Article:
Puerto Rico governor and Oversight Board argue on taxes

Puerto Rico Gov. Pedro Pierluisi is proposing several tax cuts to both corporate and individual rates that the Puerto Rico Oversight Board has panned as too costly for the local government to undertake.

The main features of Pierluisi’s proposals, which he sent to the legislature to consider, is a cut to the individual tax rates on those earning between $41,501 and $300,000 and cuts to corporate net income tax rates.

The governor projected the net annual cost of the reform to be $194 million when the additional generated economic activity was factored in. For comparison, Puerto Rico’s fiscal year 2023 General Fund revenues were $13.62 billion.

Pedro Pierluisi
Puerto Rico Gov. Pedro Pierluisi wants to lower Puerto Rico’s individual and corporate tax rates.

Bloomberg News

The rate for those earning $41,501 to $61,500 would go to 22% from 25%. For those earning $61,501 to $81,500, the rate would go to 22% from 33%. And for those earning $81,501 to $300,000 it would be lowered to 30% from 33%.

Puerto Rico residents do not pay federal income taxes.

For corporations with a net income of up to $275,000, the marginal rate would be 17%. Corporations with a net income of $275,000 to $3 million would experience a marginal rate of 27%. Finally, corporations earning more than $3 million would have a 33% rate. The 33% rate would be a reduction from the current maximum of 37.5%.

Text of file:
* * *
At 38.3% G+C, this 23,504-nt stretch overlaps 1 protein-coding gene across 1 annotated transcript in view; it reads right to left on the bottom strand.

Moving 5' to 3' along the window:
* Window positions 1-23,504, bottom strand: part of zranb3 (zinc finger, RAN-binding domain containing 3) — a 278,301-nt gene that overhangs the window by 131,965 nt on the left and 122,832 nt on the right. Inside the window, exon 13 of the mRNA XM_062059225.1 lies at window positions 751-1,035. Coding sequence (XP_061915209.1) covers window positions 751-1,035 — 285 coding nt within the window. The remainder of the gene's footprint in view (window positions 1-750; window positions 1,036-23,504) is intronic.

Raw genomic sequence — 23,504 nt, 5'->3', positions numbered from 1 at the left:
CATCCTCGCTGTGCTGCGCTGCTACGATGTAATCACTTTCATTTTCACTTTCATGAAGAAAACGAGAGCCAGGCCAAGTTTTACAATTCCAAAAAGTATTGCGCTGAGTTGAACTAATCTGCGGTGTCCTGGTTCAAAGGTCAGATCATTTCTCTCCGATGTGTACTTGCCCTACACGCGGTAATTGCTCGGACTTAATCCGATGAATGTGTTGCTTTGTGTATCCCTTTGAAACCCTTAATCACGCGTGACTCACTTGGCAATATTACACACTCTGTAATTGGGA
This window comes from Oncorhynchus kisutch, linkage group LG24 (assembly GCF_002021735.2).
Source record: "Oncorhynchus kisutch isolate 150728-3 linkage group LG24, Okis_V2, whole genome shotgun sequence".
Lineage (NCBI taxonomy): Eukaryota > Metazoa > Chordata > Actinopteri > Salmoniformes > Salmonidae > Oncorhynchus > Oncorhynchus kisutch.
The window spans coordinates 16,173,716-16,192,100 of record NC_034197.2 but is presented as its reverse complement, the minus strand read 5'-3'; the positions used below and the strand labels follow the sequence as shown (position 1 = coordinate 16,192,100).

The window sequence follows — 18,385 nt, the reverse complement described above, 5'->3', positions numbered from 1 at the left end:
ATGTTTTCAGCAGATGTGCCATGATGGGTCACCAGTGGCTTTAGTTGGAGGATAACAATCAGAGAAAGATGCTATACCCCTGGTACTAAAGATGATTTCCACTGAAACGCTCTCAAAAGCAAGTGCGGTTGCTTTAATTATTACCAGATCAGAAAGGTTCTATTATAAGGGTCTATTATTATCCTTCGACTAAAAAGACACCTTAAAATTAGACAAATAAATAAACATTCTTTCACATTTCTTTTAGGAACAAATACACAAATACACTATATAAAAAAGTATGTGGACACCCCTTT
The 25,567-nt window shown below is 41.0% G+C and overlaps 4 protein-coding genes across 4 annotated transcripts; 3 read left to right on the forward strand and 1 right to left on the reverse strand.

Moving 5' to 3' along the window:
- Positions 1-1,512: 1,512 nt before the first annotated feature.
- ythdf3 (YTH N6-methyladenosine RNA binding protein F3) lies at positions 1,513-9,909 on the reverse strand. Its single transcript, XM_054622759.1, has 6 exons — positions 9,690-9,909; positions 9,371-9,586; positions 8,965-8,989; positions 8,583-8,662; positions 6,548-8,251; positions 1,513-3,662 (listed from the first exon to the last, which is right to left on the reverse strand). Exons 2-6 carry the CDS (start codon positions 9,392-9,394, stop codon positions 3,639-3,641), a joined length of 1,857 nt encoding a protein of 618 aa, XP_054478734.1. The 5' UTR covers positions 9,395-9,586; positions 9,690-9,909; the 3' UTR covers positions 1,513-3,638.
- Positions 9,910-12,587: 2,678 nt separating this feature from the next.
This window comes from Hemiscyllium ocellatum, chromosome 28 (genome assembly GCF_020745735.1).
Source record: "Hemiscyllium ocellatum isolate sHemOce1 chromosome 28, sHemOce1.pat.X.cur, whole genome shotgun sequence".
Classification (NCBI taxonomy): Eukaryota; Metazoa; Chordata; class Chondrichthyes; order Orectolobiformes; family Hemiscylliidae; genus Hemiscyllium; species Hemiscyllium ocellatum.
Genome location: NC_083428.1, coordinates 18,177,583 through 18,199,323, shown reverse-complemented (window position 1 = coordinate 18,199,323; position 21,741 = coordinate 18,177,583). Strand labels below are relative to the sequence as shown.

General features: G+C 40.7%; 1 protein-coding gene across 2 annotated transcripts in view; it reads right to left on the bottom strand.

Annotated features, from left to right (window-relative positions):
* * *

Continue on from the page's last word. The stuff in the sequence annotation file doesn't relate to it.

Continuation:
In direct costs to the budget — without considering the economic activity impact — the proposal would cost Puerto Rico revenues $153.2 million of individual taxes and $283.6 million of corporate taxes per year, according to the governor.

The Oversight Board disagrees with the costs.

“Our analysis points to far greater cost than the governor’s current estimates. Any potential tax reform must be fiscally responsible, meaning it cannot lose revenues in the process that are necessary to fund essential services,” said Matthias Rieker, Puerto Rico Oversight Board spokesman. “Any tax reform or tax law initiative must be revenue neutral. Further, any tax reform must reduce the tax system’s complexity, work to attract new investment without harming local businesses, and incentivize Puerto Rico’s business to expand and hire.”

Rieker said, “The Oversight Board believes that tax reform is essential for Puerto Rico’s return to sustainable economic growth. An effective tax reform must be comprehensive, holistic, and for the long-term.”

Rieker said the board will continue to work with Puerto Rico’s government on tax reform to contribute to Puerto Rico’s economic competitiveness.

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